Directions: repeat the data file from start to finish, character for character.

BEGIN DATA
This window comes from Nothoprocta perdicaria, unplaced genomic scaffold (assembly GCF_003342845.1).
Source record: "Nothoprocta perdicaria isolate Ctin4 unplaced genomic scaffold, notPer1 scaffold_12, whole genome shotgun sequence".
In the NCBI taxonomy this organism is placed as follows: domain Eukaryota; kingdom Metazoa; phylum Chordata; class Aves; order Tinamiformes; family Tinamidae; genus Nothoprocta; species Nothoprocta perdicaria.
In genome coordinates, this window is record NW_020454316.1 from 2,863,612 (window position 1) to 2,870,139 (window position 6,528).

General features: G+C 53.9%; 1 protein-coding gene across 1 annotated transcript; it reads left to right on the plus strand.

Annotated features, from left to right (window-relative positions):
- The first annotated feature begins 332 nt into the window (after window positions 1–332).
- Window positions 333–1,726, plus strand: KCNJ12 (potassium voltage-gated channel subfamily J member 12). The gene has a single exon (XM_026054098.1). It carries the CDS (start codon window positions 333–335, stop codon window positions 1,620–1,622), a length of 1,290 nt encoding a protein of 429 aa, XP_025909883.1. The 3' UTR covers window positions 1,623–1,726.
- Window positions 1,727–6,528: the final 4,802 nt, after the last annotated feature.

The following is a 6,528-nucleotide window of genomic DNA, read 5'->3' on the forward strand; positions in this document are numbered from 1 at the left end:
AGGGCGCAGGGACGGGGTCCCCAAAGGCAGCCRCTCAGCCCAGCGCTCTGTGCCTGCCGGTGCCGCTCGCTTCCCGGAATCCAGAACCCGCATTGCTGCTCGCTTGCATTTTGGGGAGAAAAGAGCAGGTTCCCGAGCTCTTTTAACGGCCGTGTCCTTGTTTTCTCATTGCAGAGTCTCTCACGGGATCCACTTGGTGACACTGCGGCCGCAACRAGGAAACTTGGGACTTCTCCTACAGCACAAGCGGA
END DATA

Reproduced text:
This window comes from Nothoprocta perdicaria, unplaced genomic scaffold (assembly GCF_003342845.1).
Source record: "Nothoprocta perdicaria isolate Ctin4 unplaced genomic scaffold, notPer1 scaffold_12, whole genome shotgun sequence".
In the NCBI taxonomy this organism is placed as follows: domain Eukaryota; kingdom Metazoa; phylum Chordata; class Aves; order Tinamiformes; family Tinamidae; genus Nothoprocta; species Nothoprocta perdicaria.
In genome coordinates, this window is record NW_020454316.1 from 2,863,612 (window position 1) to 2,870,139 (window position 6,528).

General features: G+C 53.9%; 1 protein-coding gene across 1 annotated transcript; it reads left to right on the plus strand.

Annotated features, from left to right (window-relative positions):
- The first annotated feature begins 332 nt into the window (after window positions 1–332).
- Window positions 333–1,726, plus strand: KCNJ12 (potassium voltage-gated channel subfamily J member 12). The gene has a single exon (XM_026054098.1). It carries the CDS (start codon window positions 333–335, stop codon window positions 1,620–1,622), a length of 1,290 nt encoding a protein of 429 aa, XP_025909883.1. The 3' UTR covers window positions 1,623–1,726.
- Window positions 1,727–6,528: the final 4,802 nt, after the last annotated feature.

The following is a 6,528-nucleotide window of genomic DNA, read 5'->3' on the forward strand; positions in this document are numbered from 1 at the left end:
AGGGCGCAGGGACGGGGTCCCCAAAGGCAGCCRCTCAGCCCAGCGCTCTGTGCCTGCCGGTGCCGCTCGCTTCCCGGAATCCAGAACCCGCATTGCTGCTCGCTTGCATTTTGGGGAGAAAAGAGCAGGTTCCCGAGCTCTTTTAACGGCCGTGTCCTTGTTTTCTCATTGCAGAGTCTCTCACGGGATCCACTTGGTGACACTGCGGCCGCAACRAGGAAACTTGGGACTTCTCCTACAGCACAAGCGGA